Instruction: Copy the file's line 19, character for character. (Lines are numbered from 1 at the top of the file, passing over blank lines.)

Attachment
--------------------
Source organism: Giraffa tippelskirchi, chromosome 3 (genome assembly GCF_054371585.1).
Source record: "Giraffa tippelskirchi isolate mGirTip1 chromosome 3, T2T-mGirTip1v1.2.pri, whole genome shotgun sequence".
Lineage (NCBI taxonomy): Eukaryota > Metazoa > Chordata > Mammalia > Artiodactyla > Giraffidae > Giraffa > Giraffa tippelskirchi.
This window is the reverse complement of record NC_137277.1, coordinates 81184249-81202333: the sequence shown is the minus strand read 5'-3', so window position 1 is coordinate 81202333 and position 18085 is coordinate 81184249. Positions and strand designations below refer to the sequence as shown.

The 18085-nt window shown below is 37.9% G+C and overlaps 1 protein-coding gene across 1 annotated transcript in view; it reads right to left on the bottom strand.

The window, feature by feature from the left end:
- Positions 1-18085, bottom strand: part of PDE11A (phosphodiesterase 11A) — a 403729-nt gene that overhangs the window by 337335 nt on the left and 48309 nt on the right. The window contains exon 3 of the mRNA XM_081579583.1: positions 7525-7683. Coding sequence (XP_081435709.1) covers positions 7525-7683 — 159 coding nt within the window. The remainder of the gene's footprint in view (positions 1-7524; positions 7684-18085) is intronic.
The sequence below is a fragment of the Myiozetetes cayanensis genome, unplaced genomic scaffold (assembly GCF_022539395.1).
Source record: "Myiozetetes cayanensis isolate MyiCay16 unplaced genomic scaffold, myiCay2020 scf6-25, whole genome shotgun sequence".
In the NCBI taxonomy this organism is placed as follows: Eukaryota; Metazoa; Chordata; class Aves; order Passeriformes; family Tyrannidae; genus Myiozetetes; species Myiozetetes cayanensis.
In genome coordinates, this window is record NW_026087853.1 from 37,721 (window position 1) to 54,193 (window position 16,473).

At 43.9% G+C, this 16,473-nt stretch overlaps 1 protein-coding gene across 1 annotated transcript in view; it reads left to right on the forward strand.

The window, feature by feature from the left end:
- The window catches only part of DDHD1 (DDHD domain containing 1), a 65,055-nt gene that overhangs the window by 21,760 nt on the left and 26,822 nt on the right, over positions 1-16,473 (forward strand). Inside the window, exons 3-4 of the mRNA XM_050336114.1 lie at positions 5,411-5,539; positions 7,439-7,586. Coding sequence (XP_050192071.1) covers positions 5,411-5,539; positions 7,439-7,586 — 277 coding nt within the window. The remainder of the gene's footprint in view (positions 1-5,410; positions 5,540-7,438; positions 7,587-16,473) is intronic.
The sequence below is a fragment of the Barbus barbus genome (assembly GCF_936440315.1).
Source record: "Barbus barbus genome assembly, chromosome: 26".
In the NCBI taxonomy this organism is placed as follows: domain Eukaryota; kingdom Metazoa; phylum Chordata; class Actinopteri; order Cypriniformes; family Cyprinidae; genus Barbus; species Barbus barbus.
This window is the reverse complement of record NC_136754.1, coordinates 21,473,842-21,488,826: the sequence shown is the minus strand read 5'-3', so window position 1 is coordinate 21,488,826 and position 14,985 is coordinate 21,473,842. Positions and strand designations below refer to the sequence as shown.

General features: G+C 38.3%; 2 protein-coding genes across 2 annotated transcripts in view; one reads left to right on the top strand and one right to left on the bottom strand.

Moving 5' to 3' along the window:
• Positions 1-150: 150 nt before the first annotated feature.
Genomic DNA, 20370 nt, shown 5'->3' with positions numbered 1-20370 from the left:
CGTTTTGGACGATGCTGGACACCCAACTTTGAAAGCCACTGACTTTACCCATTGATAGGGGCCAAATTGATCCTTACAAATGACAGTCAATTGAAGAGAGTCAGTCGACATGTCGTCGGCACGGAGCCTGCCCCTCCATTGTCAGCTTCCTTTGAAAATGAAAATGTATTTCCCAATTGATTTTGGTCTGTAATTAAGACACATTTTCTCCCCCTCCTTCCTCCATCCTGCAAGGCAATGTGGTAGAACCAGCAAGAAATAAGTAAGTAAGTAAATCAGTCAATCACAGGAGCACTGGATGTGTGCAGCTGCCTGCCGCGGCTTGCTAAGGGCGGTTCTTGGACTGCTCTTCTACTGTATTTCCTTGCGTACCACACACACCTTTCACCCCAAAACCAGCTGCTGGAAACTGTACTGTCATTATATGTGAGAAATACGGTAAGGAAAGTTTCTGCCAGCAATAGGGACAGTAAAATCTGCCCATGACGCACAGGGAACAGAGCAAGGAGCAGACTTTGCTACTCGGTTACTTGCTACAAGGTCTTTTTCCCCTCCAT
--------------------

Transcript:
General features: G+C 38.3%; 2 protein-coding genes across 2 annotated transcripts in view; one reads left to right on the top strand and one right to left on the bottom strand.